Behind Pence as he spoke were students, clad in blazers and plaid jumpers, seated on several rows of risers and holding small American flags. In the audience were more students, school staff, charter school and choice advocates, including state House Speaker Mike Turzai (R., Allegheny).

Sister Mary McNulty, St. Francis’ principal, said 87% of the K-8′s approximately 500 students receive scholarships. Yearly tuition is $5,200 for one child and $4,000 per child for families with more than one enrolled, according to the school.

The scholarships “mean everything to me,” McNulty said.

She said she “gladly hosted” Pence and DeVos, whose visit was arranged through the Pennsylvania Catholic Conference, the lobbying arm of the state’s Catholic dioceses, because she supports the idea of a federal scholarship proposal: “If this would go to the federal level, we could help so many more families.”

Outside the school were dueling demonstrations — with competing agendas — just feet from one another.

Protesters boo while a Trump-Pence bus drives by the St. Francis de Sales School in West Philadelphia, where Vice President Mike Pence appeared on Feb. 5, 2020.
HEATHER KHALIFA / Staff Photographer
Protesters boo while a Trump-Pence bus drives by the St. Francis de Sales School in West Philadelphia, where Vice President Mike Pence appeared on Feb. 5, 2020.

On the corner of 47th and Windsor Streets were dozens of labor union workers gathered with signs, demanding the reopening of the bankrupt, shuttered Philadelphia Energy Solutions refinery. The White House has become involved in efforts to keep the site an oil-processing facility.

Carolyn McCoy held a sign that read: “Move the Philadelphia Energy Solutions refinery to Mar-a-Lago,” a reference to the president’s South Florida resort.

McCoy, 65, who lives two blocks from St. Francis, said she had to make her voice heard on environmental issues like the PES refinery, as well as support of the public school system, which she sees as under attack by the administration’s school-choice-heavy platform. Not to mention that Pence, who has been condemned by the LGBTQ community, chose to come to one of the most queer-friendly neighborhoods in Philadelphia.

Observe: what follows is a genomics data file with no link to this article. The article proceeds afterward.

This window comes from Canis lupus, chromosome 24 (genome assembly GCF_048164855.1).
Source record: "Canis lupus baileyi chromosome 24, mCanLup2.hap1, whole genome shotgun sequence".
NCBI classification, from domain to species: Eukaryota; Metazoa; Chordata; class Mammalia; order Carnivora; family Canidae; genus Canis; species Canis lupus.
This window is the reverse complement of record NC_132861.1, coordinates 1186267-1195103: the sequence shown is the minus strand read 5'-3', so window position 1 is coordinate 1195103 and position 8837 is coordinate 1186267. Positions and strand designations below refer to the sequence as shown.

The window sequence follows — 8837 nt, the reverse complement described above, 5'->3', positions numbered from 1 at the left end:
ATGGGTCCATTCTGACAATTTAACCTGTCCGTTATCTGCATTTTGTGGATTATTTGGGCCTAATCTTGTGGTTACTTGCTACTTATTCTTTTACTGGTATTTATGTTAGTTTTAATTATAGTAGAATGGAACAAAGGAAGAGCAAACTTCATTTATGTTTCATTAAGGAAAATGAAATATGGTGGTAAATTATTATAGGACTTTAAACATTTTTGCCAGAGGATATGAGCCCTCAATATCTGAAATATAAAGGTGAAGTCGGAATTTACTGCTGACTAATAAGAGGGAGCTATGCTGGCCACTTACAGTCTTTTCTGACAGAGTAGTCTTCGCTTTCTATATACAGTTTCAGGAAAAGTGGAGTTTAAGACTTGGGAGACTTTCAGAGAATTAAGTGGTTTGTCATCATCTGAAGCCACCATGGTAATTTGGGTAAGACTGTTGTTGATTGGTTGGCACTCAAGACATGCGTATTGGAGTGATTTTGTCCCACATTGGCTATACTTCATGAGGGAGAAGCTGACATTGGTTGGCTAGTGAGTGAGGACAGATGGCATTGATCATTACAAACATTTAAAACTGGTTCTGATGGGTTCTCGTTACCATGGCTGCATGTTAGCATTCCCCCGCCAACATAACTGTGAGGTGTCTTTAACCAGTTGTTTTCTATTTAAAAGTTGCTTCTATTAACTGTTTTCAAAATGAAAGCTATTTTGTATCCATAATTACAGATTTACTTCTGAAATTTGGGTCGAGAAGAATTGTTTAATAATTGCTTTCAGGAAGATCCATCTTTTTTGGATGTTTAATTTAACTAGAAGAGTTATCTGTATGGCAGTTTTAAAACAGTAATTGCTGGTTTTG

“He chose a neighborhood that’s really going to react to his antigay words and actions,” she said.

Chelsea Downs, 35, another West Philly resident, said she was frustrated by Pence’s mere presence: “It’s pretty infuriating.”

From left, Laura Parker, 34, Greg Avakian, 59, and Ian Morrison, 45, who also goes by the performer name Brittany Lynn, stand outside St. Francis de Sales School in West Philadelphia.
HEATHER KHALIFA / Staff Photographer
From left, Laura Parker, 34, Greg Avakian, 59, and Ian Morrison, 45, who also goes by the performer name Brittany Lynn, stand outside St. Francis de Sales School in West Philadelphia.

Some in West Philadelphia on Wednesday opted for a quieter resistance. In addition to the Bernie Sanders and Elizabeth Warren lawn signs that dotted the streets, others put up special signs greeting Pence. Al Airone, whose home was on Pence’s motorcade route, hung a simple cardboard sign on his porch that read: “Dump Pence and Trump.”

“I have no problem with disruption in the neighborhood. This is a welcoming place,” said Airone, 72, who said he is a member of St. Francis de Sales Parish. “I have a problem with the person. It’s the policies of the whole administration.”

Staff writer Kristen A. Graham contributed to this article.